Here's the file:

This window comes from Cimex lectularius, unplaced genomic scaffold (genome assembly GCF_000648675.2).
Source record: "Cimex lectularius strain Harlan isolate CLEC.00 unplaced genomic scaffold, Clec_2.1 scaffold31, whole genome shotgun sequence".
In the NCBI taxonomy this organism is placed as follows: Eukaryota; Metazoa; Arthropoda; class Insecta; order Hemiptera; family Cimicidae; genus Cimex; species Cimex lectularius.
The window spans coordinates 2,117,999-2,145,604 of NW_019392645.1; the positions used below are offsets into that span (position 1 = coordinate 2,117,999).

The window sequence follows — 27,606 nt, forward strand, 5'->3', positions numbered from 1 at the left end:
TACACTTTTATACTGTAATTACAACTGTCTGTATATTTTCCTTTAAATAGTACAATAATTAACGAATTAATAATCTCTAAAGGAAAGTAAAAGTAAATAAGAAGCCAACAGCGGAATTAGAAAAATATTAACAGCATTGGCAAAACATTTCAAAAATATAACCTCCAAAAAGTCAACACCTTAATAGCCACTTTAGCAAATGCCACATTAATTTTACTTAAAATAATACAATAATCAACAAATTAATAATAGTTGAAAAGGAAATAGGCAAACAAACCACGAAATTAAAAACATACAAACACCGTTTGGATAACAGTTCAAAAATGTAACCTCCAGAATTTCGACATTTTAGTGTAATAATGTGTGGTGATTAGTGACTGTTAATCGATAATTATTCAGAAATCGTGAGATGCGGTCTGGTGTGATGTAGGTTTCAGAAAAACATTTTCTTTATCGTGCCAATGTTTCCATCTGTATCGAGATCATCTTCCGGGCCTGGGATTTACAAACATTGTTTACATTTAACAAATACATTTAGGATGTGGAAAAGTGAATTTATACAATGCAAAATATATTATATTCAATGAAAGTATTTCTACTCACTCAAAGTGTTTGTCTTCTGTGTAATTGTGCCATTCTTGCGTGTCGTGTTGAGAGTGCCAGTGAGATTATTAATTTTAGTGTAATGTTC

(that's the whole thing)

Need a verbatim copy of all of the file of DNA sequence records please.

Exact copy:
This window comes from Cimex lectularius, unplaced genomic scaffold (genome assembly GCF_000648675.2).
Source record: "Cimex lectularius strain Harlan isolate CLEC.00 unplaced genomic scaffold, Clec_2.1 scaffold31, whole genome shotgun sequence".
In the NCBI taxonomy this organism is placed as follows: Eukaryota; Metazoa; Arthropoda; class Insecta; order Hemiptera; family Cimicidae; genus Cimex; species Cimex lectularius.
The window spans coordinates 2,117,999-2,145,604 of NW_019392645.1; the positions used below are offsets into that span (position 1 = coordinate 2,117,999).

The window sequence follows — 27,606 nt, forward strand, 5'->3', positions numbered from 1 at the left end:
TACACTTTTATACTGTAATTACAACTGTCTGTATATTTTCCTTTAAATAGTACAATAATTAACGAATTAATAATCTCTAAAGGAAAGTAAAAGTAAATAAGAAGCCAACAGCGGAATTAGAAAAATATTAACAGCATTGGCAAAACATTTCAAAAATATAACCTCCAAAAAGTCAACACCTTAATAGCCACTTTAGCAAATGCCACATTAATTTTACTTAAAATAATACAATAATCAACAAATTAATAATAGTTGAAAAGGAAATAGGCAAACAAACCACGAAATTAAAAACATACAAACACCGTTTGGATAACAGTTCAAAAATGTAACCTCCAGAATTTCGACATTTTAGTGTAATAATGTGTGGTGATTAGTGACTGTTAATCGATAATTATTCAGAAATCGTGAGATGCGGTCTGGTGTGATGTAGGTTTCAGAAAAACATTTTCTTTATCGTGCCAATGTTTCCATCTGTATCGAGATCATCTTCCGGGCCTGGGATTTACAAACATTGTTTACATTTAACAAATACATTTAGGATGTGGAAAAGTGAATTTATACAATGCAAAATATATTATATTCAATGAAAGTATTTCTACTCACTCAAAGTGTTTGTCTTCTGTGTAATTGTGCCATTCTTGCGTGTCGTGTTGAGAGTGCCAGTGAGATTATTAATTTTAGTGTAATGTTC